Boulder Bank Lighthouse

Boulder Bank, Nelson

  • Boulder Bank Lighthouse.
    Copyright: NZ Historic Places Trust. Taken By: Rebecca O'Brien. Date: 2/02/2003.
  • Boulder Bank Lighthouse.
    Copyright: NZ Historic Places Trust. Taken By: Rebecca O'Brien. Date: 2/02/2003.
  • The Kidson family and their dwellings outside the Lighthouse circa 1890. Permission of the Alexander Turnbull Library, Wellington, New Zealand, must be obtained before any re-use of this image..
    Copyright: Alexander Turnbull Library. Taken By: Tyree brothers.

List Entry Information

List Entry Status Listed List Entry Type Historic Place Category 1 Public Access Private/No Public Access
List Number 41 Date Entered 23rd June 1983

Locationopen/close

City/District Council

Nelson City

Region

Nelson Region

Legal description

Sec 1132 City of Nelson Lighthouse Reserve BoulderBank

Location description

Eastern end of Boulder Bank close to the cut, Nelson Haven. Proposed for inclusion in the Nelson Boulder Bank Historic Area (Register no. 7821).

Summaryopen/close

The information below is from the Nelson Boulder Bank Registration Report, 29 August 2013.

Nelson's Boulder Bank lighthouse was the second permanent lighthouse to be built in New Zealand. It is located near the southern end of the Bank.

As the European settlement of Nelson grew, so did the importance of its port. However, the narrow entrance into the harbour made it difficult to enter and ships masters were strongly advised to use a pilot. Several simple beacons were installed, including one on the Boulder Bank, but these did not prevent vessels from running aground. In 1859, a Special Committee of the Nelson Provincial Council, chaired by Alfred Domett, made plans for a permanent lighthouse on the Boulder Bank.

Later that year, the Nelson Provincial Council negotiated with James Stuart Tytler of Edinburgh (formerly of Nelson) to send lighthouse sections from England at the cost of £2824. Working with Slaughter Grunning and Co. Tytler sourced the lighthouse sections, cast in iron, by Messrs. Stothert and Pitt, engineers of Bath. The components were shipped to Nelson aboard the 'Glenshee'. On 4 August 1862, the oil-fired lamp was lit for the first time by the head lighthouse keeper and brother of the harbour master, W.E. Cross. Cross was later replaced by John Kidson, who remained in the position for the next twenty seven years.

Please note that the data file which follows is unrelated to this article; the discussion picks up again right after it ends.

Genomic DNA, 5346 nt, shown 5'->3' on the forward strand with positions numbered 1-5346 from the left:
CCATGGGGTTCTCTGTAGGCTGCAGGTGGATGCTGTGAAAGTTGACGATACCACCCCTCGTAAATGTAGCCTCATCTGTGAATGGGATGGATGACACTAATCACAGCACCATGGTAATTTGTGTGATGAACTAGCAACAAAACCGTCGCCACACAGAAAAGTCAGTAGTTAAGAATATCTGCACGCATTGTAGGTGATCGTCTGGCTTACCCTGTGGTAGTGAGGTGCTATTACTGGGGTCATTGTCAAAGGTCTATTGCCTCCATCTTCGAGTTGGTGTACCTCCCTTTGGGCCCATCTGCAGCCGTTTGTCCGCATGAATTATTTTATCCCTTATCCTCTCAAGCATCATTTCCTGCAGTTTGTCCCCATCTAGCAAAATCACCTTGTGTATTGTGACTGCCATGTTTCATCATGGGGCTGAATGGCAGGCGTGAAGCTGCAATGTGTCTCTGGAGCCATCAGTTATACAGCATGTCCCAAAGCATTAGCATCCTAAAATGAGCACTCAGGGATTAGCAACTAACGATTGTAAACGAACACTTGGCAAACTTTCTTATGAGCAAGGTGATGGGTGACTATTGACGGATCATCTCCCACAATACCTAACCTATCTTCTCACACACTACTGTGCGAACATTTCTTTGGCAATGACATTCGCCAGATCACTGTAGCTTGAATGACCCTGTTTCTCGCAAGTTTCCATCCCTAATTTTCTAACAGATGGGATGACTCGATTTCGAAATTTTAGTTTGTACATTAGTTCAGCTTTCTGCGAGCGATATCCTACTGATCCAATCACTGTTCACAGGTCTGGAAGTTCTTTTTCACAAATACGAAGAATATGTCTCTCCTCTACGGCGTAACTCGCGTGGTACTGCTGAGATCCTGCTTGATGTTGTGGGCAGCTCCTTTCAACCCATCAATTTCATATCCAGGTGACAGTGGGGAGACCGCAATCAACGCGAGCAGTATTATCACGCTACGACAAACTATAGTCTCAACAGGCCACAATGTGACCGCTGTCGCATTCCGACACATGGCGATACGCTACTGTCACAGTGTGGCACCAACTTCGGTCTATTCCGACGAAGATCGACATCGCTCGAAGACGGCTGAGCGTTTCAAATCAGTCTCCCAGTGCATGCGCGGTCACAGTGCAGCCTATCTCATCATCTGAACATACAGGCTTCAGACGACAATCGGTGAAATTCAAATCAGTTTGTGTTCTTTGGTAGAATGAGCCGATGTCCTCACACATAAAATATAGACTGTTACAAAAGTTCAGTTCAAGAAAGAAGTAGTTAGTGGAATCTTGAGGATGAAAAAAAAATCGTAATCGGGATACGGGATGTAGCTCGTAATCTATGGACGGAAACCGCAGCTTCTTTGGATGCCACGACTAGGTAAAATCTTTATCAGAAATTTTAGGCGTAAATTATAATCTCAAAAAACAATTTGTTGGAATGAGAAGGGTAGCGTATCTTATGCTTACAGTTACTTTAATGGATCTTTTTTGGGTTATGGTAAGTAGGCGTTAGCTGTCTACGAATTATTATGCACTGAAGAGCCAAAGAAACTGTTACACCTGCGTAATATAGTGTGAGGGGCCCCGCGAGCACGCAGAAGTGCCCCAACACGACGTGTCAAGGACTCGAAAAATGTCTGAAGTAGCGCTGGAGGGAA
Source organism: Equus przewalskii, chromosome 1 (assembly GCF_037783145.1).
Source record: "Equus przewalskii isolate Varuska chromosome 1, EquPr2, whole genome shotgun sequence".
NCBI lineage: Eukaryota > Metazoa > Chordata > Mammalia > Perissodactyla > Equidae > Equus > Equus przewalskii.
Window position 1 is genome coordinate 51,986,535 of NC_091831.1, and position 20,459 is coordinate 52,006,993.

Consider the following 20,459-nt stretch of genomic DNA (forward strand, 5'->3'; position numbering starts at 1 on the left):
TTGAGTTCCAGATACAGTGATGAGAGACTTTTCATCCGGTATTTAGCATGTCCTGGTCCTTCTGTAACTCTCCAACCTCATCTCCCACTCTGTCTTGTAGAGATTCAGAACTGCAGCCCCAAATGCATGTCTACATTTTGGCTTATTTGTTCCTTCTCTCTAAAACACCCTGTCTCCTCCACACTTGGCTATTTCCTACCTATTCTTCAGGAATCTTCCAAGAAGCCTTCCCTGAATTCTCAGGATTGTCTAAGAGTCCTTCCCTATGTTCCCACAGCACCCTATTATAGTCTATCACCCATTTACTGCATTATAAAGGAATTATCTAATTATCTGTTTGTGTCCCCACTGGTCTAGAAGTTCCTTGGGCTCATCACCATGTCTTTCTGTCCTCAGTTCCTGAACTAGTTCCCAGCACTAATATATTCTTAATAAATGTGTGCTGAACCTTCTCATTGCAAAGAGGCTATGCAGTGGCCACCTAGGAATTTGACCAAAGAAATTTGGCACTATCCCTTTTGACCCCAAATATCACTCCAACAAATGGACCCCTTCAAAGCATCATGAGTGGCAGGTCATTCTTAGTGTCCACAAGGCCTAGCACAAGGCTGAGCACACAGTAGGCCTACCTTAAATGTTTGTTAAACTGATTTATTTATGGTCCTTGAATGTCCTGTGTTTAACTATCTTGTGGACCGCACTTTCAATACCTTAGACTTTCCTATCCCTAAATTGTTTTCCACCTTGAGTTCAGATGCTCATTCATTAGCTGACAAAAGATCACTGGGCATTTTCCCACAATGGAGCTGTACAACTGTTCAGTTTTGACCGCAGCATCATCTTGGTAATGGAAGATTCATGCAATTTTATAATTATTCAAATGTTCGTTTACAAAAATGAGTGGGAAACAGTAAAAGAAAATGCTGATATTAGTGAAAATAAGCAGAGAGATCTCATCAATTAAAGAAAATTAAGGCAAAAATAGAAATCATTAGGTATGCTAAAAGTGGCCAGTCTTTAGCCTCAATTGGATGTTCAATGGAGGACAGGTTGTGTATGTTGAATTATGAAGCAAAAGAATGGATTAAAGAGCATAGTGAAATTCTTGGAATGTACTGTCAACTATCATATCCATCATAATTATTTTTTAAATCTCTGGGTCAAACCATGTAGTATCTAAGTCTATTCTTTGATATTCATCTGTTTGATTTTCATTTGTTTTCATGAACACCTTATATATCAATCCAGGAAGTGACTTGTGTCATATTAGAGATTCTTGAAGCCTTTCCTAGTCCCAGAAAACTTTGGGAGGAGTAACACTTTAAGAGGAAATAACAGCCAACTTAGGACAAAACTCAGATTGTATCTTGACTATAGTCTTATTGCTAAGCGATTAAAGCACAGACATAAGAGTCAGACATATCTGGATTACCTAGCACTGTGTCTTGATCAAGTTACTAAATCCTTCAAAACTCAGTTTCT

In 1862 the government set up the Chief Marine Board to oversee the construction of lighthouses. This was superseded by the Marine Board of New Zealand in 1864 and a few years later by the New Zealand Marine Department. From 1888, when the flagpole was relocated from Britannia Heights to the Boulder Bank, the duties of the lighthouse keepers were extended to signalling the state of the tides. The fuel used to light the lantern changed over time, from colza oil to paraffin and later kerosene. A new lantern was installed when the change was made to kerosene.

The Boulder Bank lighthouse remained a manned light until 1915, when it was converted to acetylene and became one of the earliest automated lights in New Zealand. No longer needed, the lighthouse keepers left the Bank in 1916, at which time most of their residential structures were relocated to the mainland. In 1924 the status of the lighthouse was downgraded to that of a harbour light, and its ownership was placed in the hands of the Nelson Harbour Board.

During the Second World War, in 1942, the lighthouse light was extinguished due to the perceived threat of a Japanese invasion. The light was re-established in May 1943. In 1950, the order of flashes on the lamp was altered. The lighthouse was finally decommissioned in 1982, at which time it was the longest operating lighthouse in the country. It was replaced by a new automatic beacon on reclaimed land in Port Nelson. For many years the light was on hand to be used to supplement other harbour lights if required, for example if an earthquake severed the electricity supply to the electric shore light.